For better or worse, string theory dominates modern research in theoretical physics. Naively, you might expect a theory consisting of tiny strings to be pretty simple. But the subject has grown into a vast and exciting playground for new ideas.
String theory is popular not just because it might unify physics or quantize gravity. In fact, many unexpected offshoots have proved more successful than the original idea! From particle physics to superconductors, string theory is having a surprising indirect impact. It’s certainly useful, even if it doesn’t prove to be the ultimate description of reality.
But what of the original plan – to describe nature using strings? A key sticking point is the existence of extra dimensions. String theory needs 6 of these to work consistently. Another problem is supersymmetry. 10 dimensional string theory must have lots of this to work correctly. But 4 dimensional physics only has a little bit of supersymmetry at most!
It turns out that these problems can be solved in one step. By coiling up the extra dimensions into a Calabi-Yau manifold we can make the extra dimensions effectively invisible, while reducing the supersymmetry we end up with in our 4D world. So what is this Calabi-Yau manifold, I hear you ask!
Well, Calabi-Yau is just a technical term for the shape of the compact extra dimensions. Different shapes break different amounts of symmetries, leaving us with different theories. Calabi-Yau’s are just symmetrical enough to break the right amount of supersymmetry, giving us a sensible theory in the end!
Technically Calabi-Yau manifolds must have a metric which is Kaehler and Ricci flat. These properties provide the correct information about the shape of the curled up dimensions. So we must look for 6-real dimensional manifolds with these properties.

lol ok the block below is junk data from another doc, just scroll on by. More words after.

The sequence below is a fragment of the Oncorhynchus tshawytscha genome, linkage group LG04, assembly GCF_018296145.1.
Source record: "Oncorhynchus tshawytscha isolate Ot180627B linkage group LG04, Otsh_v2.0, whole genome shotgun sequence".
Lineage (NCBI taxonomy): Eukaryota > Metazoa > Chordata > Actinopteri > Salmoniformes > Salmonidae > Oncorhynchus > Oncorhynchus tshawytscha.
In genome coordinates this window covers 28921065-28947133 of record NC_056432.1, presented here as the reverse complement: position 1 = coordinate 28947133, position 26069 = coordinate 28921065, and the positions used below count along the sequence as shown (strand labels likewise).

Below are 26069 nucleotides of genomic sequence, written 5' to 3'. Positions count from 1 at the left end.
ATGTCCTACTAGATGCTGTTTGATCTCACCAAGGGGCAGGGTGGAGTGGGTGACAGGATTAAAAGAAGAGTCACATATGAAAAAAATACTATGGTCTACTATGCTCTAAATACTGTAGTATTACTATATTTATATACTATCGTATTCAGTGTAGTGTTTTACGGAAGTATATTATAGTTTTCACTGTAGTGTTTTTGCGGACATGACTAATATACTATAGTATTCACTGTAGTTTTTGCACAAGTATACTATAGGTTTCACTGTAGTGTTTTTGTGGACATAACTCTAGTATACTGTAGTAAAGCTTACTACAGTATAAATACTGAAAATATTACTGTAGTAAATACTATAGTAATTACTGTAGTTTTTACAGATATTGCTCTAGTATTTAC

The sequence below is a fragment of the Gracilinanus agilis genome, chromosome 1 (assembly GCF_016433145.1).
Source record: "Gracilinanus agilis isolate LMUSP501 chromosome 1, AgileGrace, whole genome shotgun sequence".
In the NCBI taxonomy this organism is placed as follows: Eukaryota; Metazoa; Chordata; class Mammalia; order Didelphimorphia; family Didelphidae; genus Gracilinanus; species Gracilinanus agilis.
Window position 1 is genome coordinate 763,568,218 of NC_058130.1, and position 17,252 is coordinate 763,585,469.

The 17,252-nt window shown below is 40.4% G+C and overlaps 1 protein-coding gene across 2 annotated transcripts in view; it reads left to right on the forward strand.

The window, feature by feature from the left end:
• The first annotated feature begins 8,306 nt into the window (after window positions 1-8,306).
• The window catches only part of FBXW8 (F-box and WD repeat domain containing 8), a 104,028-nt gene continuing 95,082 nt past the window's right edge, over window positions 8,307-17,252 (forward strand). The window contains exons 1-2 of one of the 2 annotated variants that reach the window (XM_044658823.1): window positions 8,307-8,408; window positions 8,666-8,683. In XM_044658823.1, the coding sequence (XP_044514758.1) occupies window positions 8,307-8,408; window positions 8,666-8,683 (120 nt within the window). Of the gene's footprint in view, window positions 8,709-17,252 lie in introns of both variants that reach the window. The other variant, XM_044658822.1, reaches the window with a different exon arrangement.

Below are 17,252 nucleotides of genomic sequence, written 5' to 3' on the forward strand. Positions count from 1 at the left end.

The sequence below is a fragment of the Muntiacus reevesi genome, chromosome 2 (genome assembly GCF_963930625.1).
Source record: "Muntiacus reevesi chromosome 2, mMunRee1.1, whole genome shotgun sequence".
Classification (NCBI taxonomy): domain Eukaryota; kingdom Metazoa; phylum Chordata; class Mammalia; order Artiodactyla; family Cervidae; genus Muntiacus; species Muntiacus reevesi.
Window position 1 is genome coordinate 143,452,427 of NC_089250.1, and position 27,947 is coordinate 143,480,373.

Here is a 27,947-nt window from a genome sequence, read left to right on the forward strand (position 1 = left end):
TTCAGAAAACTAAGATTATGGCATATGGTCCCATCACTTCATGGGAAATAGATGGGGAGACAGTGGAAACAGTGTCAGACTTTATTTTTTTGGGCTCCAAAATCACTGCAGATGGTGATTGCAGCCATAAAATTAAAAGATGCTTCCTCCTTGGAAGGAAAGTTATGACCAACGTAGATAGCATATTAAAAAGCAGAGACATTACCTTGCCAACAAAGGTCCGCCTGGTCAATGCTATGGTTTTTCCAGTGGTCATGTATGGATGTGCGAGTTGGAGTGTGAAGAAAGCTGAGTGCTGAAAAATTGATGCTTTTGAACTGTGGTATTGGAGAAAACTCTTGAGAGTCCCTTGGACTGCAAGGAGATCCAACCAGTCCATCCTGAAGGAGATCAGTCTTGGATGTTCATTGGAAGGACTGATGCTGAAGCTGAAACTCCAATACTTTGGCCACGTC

Generically, you don’t have to put a notion of distance on a space. When I go for a walk, I don’t always carry around a yardstick so I can measure how far I’ve gone! You can have a perfectly good manifold without giving it a metric, but you get extra information once you have defined what distance means.
As it happens, finding a metric which is Calabi-Yau is quite difficult. But due to the genius of Shing-Tung Yau, we know that you don’t need to do this! There’s an equivalent definition of a Calabi-Yau manifold which doesn’t depend on metrics at all. All you need to know is the topological information about the manifold – roughly speaking, how “holey” it is.
If you know something about differential geometry, this kind of equivalence might sound familiar. Yau’s theorem relating geometry and topology is like a (much) more complicated version of the classic Gauss-Bonnet theorem!
It’s a darn sight easier to discover Calabi-Yau’s when you know it’s only the topological data that matters. At first people thought there might only be a few, but now we know there’s a huge number of potential candidates! The problem then becomes choosing one which produces the physics of our universe.
While people have made progress on this, the going is tough. One reason is that nobody knows the metric on a compact Calabi-Yau. This isn’t so important for string calculations, but it makes a big difference when you need to consider branes. So people have come up with various workarounds, which give promising physical results. One such success story is provided by my colleague Zac Kenton, who recently wrote a paper on brane inflation with his PhD supervisor, Steve Thomas.
There’s one final complication that I should mention. If string theory is to be a fundamental theory, then the Calabi-Yau shape should be dynamic. More specifically it will squeeze and stretch over time, unless there’s some mechanism to keep it stable. From the perspective of the 4 large dimensions, this freedom is seen as free scalar fields. These so-called “moduli” fields are bad, because we don’t observe anything like them in nature!
To solve this problem, we must find a way of constraining the fluctuations of the Calabi-Yau. Put another way we have to stabilize the moduli fields, by giving them potential terms, so that their fluctuations are small and essentially negligible at low energies. Hence this is known as the problem of moduli stabilization.
One popular way to solve the conundrum is to turn on some supergravity fields at high energy. These so-called fluxes generate potential terms for the moduli, solving the stabilization problem. Initially this idea was unpopular because of a famous no-go theorem by Witten. But since the advent of the D-brane revolution, the concept is back in vogue!
So there you have it – a 5 minute snapshot of “real” string theory. Now it’s time to get back to my calculations, where string theory is more the background Muse, and certainly not the main protagonist!